Sports drinks get a bad rap from public health figures because they’re loaded with sugar. And they get a bad rap from people like me because they’re full of other crap that won’t improve your performance (such as food coloring and preservatives).
I get the public health stance, because sports drinks are just glorified soda. However, the research is unequivocal in that sugar (aka simple carbohydrates) is beneficial to performance in events lasting an hour or longer. That’s why they put the sugar in there!
No, sports drinks aren’t meant for the sedentary or the 5k runner, despite what you’ve been told. The chances of a person running low on electrolytes or energy stores in non-endurance activities are basically zero.
I don’t necessarily have a problem with commercial sports drinks on a limited as-needed basis, but when I’m in a heavy training period, and I need to consume a lot of fluid with energy in it, I just don’t want to be drinking all of the food coloring, additives and other preservatives in commercial drinks. I can’t say they make me feel worse, but I just don’t feel good about it. It makes me feel uneasy…who knows what that stuff is doing to your body in large amounts?
Eating solid foods on the bike is a challenge for me (but I’ll take a couple of food bars on rides that last several hours), and I’m always afraid I’ll choke on those chewy thingies they make during a run, so I needed to find something that gave me energy, the right electrolytes, and didn’t make me feel like a sugar junkie at the end of the day.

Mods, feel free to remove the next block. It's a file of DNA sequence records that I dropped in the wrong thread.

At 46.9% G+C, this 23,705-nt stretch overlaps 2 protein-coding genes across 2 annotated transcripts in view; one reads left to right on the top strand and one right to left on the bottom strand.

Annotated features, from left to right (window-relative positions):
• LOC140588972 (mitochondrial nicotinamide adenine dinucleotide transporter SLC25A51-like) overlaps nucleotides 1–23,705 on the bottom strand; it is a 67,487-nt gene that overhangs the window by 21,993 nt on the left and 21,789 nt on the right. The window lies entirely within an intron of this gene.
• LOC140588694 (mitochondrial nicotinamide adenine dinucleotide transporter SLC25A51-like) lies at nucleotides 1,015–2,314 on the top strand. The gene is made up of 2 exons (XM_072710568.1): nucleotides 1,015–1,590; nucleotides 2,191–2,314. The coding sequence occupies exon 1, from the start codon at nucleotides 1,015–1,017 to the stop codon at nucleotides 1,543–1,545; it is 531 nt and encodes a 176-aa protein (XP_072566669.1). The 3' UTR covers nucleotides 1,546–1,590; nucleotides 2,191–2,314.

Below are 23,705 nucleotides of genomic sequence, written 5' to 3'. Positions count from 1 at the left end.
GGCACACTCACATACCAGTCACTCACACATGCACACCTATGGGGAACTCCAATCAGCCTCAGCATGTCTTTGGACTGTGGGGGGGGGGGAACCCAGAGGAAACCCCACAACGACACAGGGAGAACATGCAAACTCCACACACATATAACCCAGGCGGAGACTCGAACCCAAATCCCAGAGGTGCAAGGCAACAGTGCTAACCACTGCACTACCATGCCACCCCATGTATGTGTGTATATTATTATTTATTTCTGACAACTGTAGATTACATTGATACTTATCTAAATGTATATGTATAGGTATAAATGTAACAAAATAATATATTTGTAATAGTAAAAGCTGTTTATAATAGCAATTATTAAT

Here's what you'll need to make a delicious, healthy sports drink:
Peel the orange, pit the dates and add everything else in with the ice and water.
Blend it until there are no more solids. (I have a VitaMix; it will turn an old leather boot into dust, as someone once said - so it’s ideal for this operation.)
There you have it – keep it cool and take it with you on your run or ride. This recipe isn’t rocket science, so play around with the fruit content and taste. You may need more or less depending on your distance.
Here’s the nutrition breakdown; I only listed sporty-related ingredients:
One orange contains: -230 mg potassium -16-20 grams carbohydrate
One date contains: -5 grams carbohydrate
Salt contains about 40% sodium and 60% chloride.
One tablespoon honey contains: -17 grams carbohydrate
You’re getting plenty of sodium, chloride and even potassium (which most commercial sports drinks neglect), a mix of some complex and simple carbohydrates, a good dose of BCAAs and even a little fat for the long haul.
Some sources claim that a bit of protein or branched chain amino acids will improve performance and delay fatigue. You can add a bit of protein powder too, but really the BCAAs provide the punch from the protein.
This mixture will cost you pennies compared to buying a bottle of commercial sports drink, and it will take you about 3 minutes to prepare, start to finish.
Oh and hey look! – No citric acid, natural flavor, gum arabic, yellow 6, or glycerol ester of rosin. Now how do those make me faster again??